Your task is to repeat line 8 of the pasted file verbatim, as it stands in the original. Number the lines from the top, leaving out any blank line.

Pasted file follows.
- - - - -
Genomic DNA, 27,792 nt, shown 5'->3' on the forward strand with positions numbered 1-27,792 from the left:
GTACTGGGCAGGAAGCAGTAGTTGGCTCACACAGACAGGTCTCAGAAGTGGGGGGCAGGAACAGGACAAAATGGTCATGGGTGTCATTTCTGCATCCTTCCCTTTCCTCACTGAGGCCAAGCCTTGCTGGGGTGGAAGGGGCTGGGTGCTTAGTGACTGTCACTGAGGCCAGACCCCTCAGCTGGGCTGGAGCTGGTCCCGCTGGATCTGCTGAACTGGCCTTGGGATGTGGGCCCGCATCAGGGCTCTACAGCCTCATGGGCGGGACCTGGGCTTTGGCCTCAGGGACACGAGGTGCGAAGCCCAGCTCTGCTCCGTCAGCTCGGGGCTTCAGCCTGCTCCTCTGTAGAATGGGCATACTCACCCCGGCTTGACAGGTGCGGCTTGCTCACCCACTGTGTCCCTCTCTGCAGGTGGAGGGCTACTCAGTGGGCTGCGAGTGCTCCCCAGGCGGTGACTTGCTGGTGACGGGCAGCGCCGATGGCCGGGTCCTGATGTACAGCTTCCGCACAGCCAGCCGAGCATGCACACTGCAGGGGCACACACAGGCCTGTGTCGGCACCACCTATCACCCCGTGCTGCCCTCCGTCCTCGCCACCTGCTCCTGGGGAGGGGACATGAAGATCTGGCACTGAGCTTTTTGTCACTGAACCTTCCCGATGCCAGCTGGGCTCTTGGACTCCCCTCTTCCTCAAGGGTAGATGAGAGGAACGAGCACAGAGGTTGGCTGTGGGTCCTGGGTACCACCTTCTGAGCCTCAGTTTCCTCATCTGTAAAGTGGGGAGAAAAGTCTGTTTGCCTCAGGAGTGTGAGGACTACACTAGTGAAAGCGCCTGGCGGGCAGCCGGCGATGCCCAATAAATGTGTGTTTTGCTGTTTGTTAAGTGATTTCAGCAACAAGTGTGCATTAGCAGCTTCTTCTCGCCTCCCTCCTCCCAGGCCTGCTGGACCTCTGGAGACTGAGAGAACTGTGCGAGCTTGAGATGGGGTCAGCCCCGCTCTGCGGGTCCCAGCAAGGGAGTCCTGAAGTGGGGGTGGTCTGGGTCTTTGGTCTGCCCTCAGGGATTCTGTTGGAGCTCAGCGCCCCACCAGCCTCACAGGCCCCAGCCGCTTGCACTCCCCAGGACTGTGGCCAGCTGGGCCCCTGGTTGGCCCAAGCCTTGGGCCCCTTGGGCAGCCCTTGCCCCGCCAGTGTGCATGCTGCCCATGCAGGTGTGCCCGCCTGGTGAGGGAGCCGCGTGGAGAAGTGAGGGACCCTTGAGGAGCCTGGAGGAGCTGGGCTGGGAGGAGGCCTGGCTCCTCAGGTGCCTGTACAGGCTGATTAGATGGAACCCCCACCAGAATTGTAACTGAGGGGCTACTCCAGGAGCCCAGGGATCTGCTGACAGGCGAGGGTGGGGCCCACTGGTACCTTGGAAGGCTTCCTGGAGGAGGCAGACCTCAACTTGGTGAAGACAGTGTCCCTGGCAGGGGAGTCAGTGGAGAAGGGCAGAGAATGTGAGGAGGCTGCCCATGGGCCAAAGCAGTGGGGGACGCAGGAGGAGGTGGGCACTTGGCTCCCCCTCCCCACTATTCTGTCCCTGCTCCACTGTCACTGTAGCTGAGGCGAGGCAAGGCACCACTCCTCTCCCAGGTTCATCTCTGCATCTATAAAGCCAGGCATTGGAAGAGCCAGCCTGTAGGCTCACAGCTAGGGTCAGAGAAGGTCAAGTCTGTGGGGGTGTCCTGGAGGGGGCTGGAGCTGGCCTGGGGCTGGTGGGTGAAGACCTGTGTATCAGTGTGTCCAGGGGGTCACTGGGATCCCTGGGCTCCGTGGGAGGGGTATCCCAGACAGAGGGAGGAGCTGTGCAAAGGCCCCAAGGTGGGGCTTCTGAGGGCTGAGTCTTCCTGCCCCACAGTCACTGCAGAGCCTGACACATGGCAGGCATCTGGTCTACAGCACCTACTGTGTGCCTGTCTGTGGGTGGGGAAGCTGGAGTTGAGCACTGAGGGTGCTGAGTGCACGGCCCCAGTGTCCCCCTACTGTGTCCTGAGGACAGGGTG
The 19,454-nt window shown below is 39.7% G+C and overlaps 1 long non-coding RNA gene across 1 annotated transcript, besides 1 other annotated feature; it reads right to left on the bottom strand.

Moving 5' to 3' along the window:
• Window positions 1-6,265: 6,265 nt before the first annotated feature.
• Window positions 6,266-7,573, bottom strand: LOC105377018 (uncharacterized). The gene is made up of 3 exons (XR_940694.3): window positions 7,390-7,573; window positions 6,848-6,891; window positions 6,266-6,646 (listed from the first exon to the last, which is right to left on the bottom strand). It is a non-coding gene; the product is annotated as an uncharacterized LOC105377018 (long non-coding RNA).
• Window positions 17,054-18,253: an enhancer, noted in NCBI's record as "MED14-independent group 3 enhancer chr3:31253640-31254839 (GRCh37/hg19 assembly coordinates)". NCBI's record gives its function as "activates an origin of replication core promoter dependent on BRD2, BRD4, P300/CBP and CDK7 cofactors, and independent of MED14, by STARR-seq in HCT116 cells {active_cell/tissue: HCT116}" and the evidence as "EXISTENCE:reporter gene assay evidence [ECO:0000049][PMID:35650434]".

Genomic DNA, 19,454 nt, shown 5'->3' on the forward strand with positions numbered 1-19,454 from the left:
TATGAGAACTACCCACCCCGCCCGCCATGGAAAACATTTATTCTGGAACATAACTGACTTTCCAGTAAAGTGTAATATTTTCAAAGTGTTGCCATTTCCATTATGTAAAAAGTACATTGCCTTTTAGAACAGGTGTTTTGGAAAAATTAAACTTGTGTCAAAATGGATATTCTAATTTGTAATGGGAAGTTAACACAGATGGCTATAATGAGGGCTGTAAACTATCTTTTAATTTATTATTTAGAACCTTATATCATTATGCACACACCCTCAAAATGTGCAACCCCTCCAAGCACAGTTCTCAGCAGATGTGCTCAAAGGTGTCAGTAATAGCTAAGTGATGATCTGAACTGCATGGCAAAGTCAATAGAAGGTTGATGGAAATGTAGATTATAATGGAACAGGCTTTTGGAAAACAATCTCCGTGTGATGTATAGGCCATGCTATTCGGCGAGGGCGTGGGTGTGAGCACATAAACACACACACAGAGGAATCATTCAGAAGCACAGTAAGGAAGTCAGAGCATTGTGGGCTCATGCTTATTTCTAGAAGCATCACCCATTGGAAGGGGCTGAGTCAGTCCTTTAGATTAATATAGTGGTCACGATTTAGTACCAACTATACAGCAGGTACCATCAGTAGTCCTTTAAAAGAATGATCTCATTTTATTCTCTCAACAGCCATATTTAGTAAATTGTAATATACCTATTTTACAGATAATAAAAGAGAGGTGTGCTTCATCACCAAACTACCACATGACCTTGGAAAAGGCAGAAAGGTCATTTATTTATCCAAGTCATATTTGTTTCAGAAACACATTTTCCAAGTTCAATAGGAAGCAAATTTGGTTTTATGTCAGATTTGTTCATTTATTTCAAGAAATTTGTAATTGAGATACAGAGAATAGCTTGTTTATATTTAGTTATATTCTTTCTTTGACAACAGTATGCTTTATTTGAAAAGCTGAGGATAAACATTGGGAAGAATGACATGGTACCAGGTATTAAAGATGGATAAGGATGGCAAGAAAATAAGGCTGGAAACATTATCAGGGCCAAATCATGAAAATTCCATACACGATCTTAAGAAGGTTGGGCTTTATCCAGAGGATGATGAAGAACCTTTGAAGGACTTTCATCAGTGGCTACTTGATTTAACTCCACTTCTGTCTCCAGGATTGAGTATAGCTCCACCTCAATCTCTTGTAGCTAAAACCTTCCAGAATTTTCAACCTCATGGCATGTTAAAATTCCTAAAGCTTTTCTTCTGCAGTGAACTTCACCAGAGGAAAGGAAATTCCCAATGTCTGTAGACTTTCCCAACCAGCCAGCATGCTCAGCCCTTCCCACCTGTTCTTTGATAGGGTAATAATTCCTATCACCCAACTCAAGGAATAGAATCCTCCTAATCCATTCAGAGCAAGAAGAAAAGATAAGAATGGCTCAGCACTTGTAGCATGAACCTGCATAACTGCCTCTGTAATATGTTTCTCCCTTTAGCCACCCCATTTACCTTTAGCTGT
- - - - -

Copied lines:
Genomic DNA, 19,454 nt, shown 5'->3' on the forward strand with positions numbered 1-19,454 from the left: